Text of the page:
6 Core Elements of Dynamic Pricing

By Philip Huthwaite on July 15, 2014

Setting prices has always been a tricky business. You do not want to price too low, as that will hurt your margin, but not too high either, as that might turn your customers away. To help businesses solve this pricing puzzle, various pricing models have been developed, and The Dynamic Pricing Model is the one that has gained quite a lot of buzz and popularity among big companies in recent years.

What is Dynamic Pricing? As the name suggests, dynamic pricing allows prices to be, indeed, dynamic. In other words, businesses do not set fixed prices for their products/services, but let prices vary depending on factors such as the customer’s purchase history, or the time of transaction, etc. The end goal of this approach is to personalize pricing and capture consumers’ maximum willingness-to-pay for a product.Dynamic PricingIf that sounds like the pricing solution your business needs, you might find it helpful to take a look at the following core elements of dynamic pricing. They will help you gain a deeper understanding of how dynamic pricing works, and what you need to successfully implement this pricing strategy.

 

1. VALUE

The core idea of dynamic pricing is actually similar to value-based pricing. That means, by figuring out how much value a product can bring to a customer, businesses can charge that customer an equivalent amount of money. In the past, getting to this level of personalization is very difficult, as there is no easy way to communicate different prices to different customers. With technology nowadays, it is possible for companies to track each individual’s buying habits and personal information, and then analyze data in order to generate individual customer specific prices or promotions.

 

2. ENVIRONMENTAL FACTORS

Similar to other pricing strategies, dynamic pricing also needs to take into account environmental factors. Market trends, social movements, regulations, competitors’ performance can all affect customer demand, which ultimately will determine your product prices. Especially, when a product is commoditized and businesses have to compete on price, keeping a close watch on what competitors offer becomes even more crucial.

 

3. CUSTOMER RELATIONSHIP

Knowing your customers’ shopping habits might allow you to work out a pricing formula that maximizes your profitability. However, do not forget that customer relationship is also an important part of any pricing strategy. Even though your customers can afford a higher price point, they will probably be upset if you just suddenly make a significant price rise without giving any reasonable justification. Also, depending how good your relationship with different customers, you might want to give them different rewards, such as a deeper discount for an older customer. Keeping in mind the importance those relationships in your pricing model is another essential step to ensure you can maximize the benefit of dynamic pricing.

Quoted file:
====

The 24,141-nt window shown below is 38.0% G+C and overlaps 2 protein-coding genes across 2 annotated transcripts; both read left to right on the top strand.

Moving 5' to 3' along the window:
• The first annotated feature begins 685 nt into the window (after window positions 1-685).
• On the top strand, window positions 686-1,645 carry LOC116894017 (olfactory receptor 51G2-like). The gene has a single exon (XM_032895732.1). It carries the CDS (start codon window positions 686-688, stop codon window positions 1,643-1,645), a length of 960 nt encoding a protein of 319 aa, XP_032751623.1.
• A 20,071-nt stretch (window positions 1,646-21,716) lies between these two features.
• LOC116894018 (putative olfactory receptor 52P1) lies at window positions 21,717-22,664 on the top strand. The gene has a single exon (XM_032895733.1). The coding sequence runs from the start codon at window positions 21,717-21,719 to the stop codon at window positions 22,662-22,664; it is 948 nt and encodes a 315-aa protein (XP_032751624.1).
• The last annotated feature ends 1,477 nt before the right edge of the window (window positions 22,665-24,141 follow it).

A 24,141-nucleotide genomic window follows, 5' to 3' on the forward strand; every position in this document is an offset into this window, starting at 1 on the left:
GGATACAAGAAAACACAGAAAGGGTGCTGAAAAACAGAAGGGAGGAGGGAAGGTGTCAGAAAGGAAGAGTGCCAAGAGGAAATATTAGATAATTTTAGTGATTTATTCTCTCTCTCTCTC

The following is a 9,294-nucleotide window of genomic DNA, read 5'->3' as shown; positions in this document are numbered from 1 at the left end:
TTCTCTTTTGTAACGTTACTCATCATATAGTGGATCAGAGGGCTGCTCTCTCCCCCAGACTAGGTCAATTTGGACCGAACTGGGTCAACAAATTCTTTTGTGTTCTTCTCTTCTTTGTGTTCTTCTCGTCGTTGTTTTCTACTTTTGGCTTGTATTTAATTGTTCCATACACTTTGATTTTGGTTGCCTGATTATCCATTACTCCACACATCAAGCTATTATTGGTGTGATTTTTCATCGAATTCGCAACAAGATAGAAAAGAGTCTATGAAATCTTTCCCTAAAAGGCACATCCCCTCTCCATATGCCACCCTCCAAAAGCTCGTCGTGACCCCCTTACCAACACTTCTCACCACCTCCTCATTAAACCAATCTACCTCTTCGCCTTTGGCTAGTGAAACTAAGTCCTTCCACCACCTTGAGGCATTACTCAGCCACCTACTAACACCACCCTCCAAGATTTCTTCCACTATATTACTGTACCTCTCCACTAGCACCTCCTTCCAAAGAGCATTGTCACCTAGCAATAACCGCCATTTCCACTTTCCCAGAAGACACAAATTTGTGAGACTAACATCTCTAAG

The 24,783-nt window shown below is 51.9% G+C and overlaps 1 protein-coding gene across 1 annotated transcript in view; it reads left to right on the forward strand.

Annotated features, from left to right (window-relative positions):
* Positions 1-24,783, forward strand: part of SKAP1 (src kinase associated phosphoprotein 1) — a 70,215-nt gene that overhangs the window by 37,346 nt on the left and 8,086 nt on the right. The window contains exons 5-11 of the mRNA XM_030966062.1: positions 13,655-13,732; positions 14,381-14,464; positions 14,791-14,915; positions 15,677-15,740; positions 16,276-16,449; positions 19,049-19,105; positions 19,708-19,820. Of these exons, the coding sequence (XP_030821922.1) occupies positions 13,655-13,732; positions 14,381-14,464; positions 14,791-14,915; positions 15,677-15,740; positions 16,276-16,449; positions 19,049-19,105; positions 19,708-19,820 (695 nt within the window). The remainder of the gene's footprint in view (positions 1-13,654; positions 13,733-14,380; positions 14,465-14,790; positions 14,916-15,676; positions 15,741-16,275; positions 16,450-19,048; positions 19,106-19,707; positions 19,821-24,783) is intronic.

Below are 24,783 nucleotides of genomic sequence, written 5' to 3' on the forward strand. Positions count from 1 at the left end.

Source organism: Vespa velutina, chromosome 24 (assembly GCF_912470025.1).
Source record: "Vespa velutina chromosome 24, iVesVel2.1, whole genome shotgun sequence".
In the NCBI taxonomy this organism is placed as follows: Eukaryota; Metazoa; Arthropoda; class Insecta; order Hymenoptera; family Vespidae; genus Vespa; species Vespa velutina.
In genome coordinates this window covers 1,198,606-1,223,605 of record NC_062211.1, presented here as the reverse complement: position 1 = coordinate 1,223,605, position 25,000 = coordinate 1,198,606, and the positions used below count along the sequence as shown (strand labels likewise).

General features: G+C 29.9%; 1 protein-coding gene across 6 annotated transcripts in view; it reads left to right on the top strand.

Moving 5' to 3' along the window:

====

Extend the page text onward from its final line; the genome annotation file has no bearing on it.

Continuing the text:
4. ORGANISATIONAL GOAL

When you develop any pricing strategy, you should always align it with your organisational goal. Different goals will lead to different pricing strategies. For example, if you want a high-end brand image, your product prices should be in the premium range; but if you want to be a cost-leader, you might need to have the lowest prices on the market. Similarly, a pricing strategy that maximizes a long-term profit might be different from one that maximizes a short-term revenue, or market share. Depending on what your organisation wants to achieve, there will be certain requirements that you need to incorporate into your pricing strategy.

 

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5. REAL-TIME

While all of the elements mentioned above also apply to other pricing strategies, real-time data is the element that strictly belongs to dynamic pricing. The charm of the dynamic pricing model lies in the fact that it can 1) gather information, 2) process it, and 3) adjust prices, all automatically and in real-time. For example, when a customer is about to make a transaction, a dynamic pricing system might be able to check if that customer has ever purchased from the company before, process that information, and give that customer an individual promotion based on his/her past purchase. Or, a dynamic pricing system can access the amount of inventory a company has in real-time and automatically apply discount if necessary. While this process seems more evident in B2C setting, it holds true even for B2B. The only difference is that, instead of directly showing the price to end consumers in a B2C environment, a dynamic pricing system in a B2B environment will accompany and empower the company’s sales staff during the negotiation process.

 

6. PRICING SOFTWARE

The last element that connects all other elements above and makes sure they work together as a coherent system is the pricing software. With so many pricing rules and variables, it is quite impossible for businesses not to rely on dedicated pricing software to work out the necessary optimisation algorithm. More specifically, since dynamic pricing involves the processing of real-time data, having a cloud-based system for instantaneous information retrieval and storage is also a must.

 

Conclusion

Thanks to the increasing sophistication of technology and the ubiquitous connectivity of the Internet, it is getting easier and easier for firms to implement a dynamic pricing system.

Should you need a dynamic pricing system in place, contact us today or request a demo of BlackCurve Software.

For more background information please visit our specific web page here.

 

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